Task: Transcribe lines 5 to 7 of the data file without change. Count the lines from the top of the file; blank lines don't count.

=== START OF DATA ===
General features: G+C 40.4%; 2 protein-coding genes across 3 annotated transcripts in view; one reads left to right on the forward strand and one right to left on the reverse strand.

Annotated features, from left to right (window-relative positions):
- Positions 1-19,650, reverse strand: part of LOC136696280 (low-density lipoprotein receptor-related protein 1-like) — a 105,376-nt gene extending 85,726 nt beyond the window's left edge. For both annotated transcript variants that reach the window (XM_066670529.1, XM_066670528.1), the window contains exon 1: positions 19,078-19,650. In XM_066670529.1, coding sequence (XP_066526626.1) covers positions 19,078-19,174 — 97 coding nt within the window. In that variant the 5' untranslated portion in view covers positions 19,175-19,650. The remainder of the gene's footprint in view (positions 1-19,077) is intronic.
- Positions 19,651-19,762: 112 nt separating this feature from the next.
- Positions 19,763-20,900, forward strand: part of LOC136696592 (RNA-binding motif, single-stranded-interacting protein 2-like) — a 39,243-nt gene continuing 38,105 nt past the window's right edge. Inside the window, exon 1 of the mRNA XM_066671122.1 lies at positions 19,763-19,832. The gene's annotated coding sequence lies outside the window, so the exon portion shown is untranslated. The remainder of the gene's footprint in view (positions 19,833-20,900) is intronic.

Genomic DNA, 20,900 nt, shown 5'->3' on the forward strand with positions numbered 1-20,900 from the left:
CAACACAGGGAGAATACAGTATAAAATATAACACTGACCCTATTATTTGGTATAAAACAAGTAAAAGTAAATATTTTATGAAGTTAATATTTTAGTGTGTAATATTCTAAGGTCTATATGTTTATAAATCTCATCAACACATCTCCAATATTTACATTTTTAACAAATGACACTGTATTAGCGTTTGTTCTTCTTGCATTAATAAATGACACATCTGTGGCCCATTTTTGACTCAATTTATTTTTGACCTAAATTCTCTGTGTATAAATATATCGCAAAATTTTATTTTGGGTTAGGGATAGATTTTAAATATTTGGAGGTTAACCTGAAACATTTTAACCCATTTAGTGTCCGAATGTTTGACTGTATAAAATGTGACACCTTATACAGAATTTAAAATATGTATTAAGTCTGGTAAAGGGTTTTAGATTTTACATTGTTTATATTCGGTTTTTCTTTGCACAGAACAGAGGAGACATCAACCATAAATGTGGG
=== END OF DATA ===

- Positions 19,763-20,900, forward strand: part of LOC136696592 (RNA-binding motif, single-stranded-interacting protein 2-like) — a 39,243-nt gene continuing 38,105 nt past the window's right edge. Inside the window, exon 1 of the mRNA XM_066671122.1 lies at positions 19,763-19,832. The gene's annotated coding sequence lies outside the window, so the exon portion shown is untranslated. The remainder of the gene's footprint in view (positions 19,833-20,900) is intronic.

Genomic DNA, 20,900 nt, shown 5'->3' on the forward strand with positions numbered 1-20,900 from the left:
CAACACAGGGAGAATACAGTATAAAATATAACACTGACCCTATTATTTGGTATAAAACAAGTAAAAGTAAATATTTTATGAAGTTAATATTTTAGTGTGTAATATTCTAAGGTCTATATGTTTATAAATCTCATCAACACATCTCCAATATTTACATTTTTAACAAATGACACTGTATTAGCGTTTGTTCTTCTTGCATTAATAAATGACACATCTGTGGCCCATTTTTGACTCAATTTATTTTTGACCTAAATTCTCTGTGTATAAATATATCGCAAAATTTTATTTTGGGTTAGGGATAGATTTTAAATATTTGGAGGTTAACCTGAAACATTTTAACCCATTTAGTGTCCGAATGTTTGACTGTATAAAATGTGACACCTTATACAGAATTTAAAATATGTATTAAGTCTGGTAAAGGGTTTTAGATTTTACATTGTTTATATTCGGTTTTTCTTTGCACAGAACAGAGGAGACATCAACCATAAATGTGGG